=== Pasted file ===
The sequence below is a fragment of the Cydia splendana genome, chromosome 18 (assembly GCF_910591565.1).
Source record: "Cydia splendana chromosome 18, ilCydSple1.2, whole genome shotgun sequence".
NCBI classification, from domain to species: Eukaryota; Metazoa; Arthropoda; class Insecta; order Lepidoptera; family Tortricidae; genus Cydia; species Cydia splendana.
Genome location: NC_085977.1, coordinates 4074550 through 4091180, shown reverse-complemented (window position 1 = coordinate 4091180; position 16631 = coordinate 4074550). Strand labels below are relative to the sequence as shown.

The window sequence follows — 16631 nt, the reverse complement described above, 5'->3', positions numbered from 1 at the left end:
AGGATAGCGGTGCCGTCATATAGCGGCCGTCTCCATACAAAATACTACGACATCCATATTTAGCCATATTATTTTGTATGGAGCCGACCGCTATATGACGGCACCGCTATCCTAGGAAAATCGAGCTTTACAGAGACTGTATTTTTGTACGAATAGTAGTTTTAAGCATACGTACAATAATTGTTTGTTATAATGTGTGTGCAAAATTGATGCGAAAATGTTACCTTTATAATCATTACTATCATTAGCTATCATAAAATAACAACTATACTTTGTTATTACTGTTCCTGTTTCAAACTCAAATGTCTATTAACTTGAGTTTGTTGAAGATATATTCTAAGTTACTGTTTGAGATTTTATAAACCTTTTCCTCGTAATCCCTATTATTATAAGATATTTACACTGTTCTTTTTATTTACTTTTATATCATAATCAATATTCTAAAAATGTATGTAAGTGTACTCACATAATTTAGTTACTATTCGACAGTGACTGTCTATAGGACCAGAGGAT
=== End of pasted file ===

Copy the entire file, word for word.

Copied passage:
The sequence below is a fragment of the Cydia splendana genome, chromosome 18 (assembly GCF_910591565.1).
Source record: "Cydia splendana chromosome 18, ilCydSple1.2, whole genome shotgun sequence".
NCBI classification, from domain to species: Eukaryota; Metazoa; Arthropoda; class Insecta; order Lepidoptera; family Tortricidae; genus Cydia; species Cydia splendana.
Genome location: NC_085977.1, coordinates 4074550 through 4091180, shown reverse-complemented (window position 1 = coordinate 4091180; position 16631 = coordinate 4074550). Strand labels below are relative to the sequence as shown.

The window sequence follows — 16631 nt, the reverse complement described above, 5'->3', positions numbered from 1 at the left end:
AGGATAGCGGTGCCGTCATATAGCGGCCGTCTCCATACAAAATACTACGACATCCATATTTAGCCATATTATTTTGTATGGAGCCGACCGCTATATGACGGCACCGCTATCCTAGGAAAATCGAGCTTTACAGAGACTGTATTTTTGTACGAATAGTAGTTTTAAGCATACGTACAATAATTGTTTGTTATAATGTGTGTGCAAAATTGATGCGAAAATGTTACCTTTATAATCATTACTATCATTAGCTATCATAAAATAACAACTATACTTTGTTATTACTGTTCCTGTTTCAAACTCAAATGTCTATTAACTTGAGTTTGTTGAAGATATATTCTAAGTTACTGTTTGAGATTTTATAAACCTTTTCCTCGTAATCCCTATTATTATAAGATATTTACACTGTTCTTTTTATTTACTTTTATATCATAATCAATATTCTAAAAATGTATGTAAGTGTACTCACATAATTTAGTTACTATTCGACAGTGACTGTCTATAGGACCAGAGGAT